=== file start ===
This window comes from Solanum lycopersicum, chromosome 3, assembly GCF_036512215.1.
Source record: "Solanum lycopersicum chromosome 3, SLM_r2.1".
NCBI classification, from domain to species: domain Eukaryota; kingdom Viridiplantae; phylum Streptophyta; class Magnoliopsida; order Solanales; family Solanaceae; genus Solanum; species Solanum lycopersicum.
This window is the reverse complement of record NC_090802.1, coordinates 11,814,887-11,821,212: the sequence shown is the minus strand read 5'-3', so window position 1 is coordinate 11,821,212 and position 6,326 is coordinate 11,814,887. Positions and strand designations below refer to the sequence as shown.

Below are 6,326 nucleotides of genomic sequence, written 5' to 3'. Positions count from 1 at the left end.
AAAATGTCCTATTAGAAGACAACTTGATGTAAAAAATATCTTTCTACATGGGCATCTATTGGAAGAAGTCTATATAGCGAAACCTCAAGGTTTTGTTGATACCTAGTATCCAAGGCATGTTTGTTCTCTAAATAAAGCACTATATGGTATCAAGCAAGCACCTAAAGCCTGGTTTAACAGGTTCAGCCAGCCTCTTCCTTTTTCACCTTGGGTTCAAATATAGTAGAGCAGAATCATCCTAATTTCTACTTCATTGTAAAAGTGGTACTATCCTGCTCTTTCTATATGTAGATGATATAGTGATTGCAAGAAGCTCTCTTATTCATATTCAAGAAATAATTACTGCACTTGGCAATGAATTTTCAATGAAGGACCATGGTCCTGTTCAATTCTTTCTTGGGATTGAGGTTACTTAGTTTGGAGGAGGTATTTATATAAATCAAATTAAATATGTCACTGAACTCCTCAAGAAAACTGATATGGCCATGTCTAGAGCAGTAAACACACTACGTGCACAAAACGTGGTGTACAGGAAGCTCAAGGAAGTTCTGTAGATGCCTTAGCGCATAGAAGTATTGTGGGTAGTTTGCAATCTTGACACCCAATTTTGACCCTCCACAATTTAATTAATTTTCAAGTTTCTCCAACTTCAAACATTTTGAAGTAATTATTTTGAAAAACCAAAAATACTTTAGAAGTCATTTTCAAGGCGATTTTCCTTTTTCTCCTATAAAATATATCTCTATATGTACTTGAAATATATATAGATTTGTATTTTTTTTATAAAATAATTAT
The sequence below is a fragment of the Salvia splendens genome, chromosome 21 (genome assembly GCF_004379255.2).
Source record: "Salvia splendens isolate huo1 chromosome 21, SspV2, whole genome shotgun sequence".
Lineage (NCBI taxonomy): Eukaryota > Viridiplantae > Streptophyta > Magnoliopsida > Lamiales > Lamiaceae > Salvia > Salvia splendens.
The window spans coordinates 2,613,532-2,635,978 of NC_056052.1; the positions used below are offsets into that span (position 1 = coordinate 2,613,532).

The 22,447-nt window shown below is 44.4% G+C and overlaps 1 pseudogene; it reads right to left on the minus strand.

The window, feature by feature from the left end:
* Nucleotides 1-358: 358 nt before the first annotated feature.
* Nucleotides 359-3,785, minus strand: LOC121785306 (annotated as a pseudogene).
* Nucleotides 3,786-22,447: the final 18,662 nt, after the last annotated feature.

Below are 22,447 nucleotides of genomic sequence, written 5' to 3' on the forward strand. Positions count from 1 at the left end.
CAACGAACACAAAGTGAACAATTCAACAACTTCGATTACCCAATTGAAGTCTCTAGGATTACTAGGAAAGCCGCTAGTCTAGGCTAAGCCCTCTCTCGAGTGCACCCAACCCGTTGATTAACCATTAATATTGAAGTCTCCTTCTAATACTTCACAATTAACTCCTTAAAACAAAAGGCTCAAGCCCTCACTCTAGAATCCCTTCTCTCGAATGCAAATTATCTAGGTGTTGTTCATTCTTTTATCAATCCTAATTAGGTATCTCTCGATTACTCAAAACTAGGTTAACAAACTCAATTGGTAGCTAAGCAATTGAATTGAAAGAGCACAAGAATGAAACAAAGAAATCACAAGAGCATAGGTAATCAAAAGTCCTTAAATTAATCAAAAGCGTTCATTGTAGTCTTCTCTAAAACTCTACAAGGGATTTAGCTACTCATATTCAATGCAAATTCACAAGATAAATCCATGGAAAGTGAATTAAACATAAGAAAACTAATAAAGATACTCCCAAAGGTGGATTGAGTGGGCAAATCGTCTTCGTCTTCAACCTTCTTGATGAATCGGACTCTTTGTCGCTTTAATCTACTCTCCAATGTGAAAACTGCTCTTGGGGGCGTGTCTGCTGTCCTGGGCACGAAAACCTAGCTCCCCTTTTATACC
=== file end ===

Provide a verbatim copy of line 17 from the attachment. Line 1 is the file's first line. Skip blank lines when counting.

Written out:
CAACGAACACAAAGTGAACAATTCAACAACTTCGATTACCCAATTGAAGTCTCTAGGATTACTAGGAAAGCCGCTAGTCTAGGCTAAGCCCTCTCTCGAGTGCACCCAACCCGTTGATTAACCATTAATATTGAAGTCTCCTTCTAATACTTCACAATTAACTCCTTAAAACAAAAGGCTCAAGCCCTCACTCTAGAATCCCTTCTCTCGAATGCAAATTATCTAGGTGTTGTTCATTCTTTTATCAATCCTAATTAGGTATCTCTCGATTACTCAAAACTAGGTTAACAAACTCAATTGGTAGCTAAGCAATTGAATTGAAAGAGCACAAGAATGAAACAAAGAAATCACAAGAGCATAGGTAATCAAAAGTCCTTAAATTAATCAAAAGCGTTCATTGTAGTCTTCTCTAAAACTCTACAAGGGATTTAGCTACTCATATTCAATGCAAATTCACAAGATAAATCCATGGAAAGTGAATTAAACATAAGAAAACTAATAAAGATACTCCCAAAGGTGGATTGAGTGGGCAAATCGTCTTCGTCTTCAACCTTCTTGATGAATCGGACTCTTTGTCGCTTTAATCTACTCTCCAATGTGAAAACTGCTCTTGGGGGCGTGTCTGCTGTCCTGGGCACGAAAACCTAGCTCCCCTTTTATACC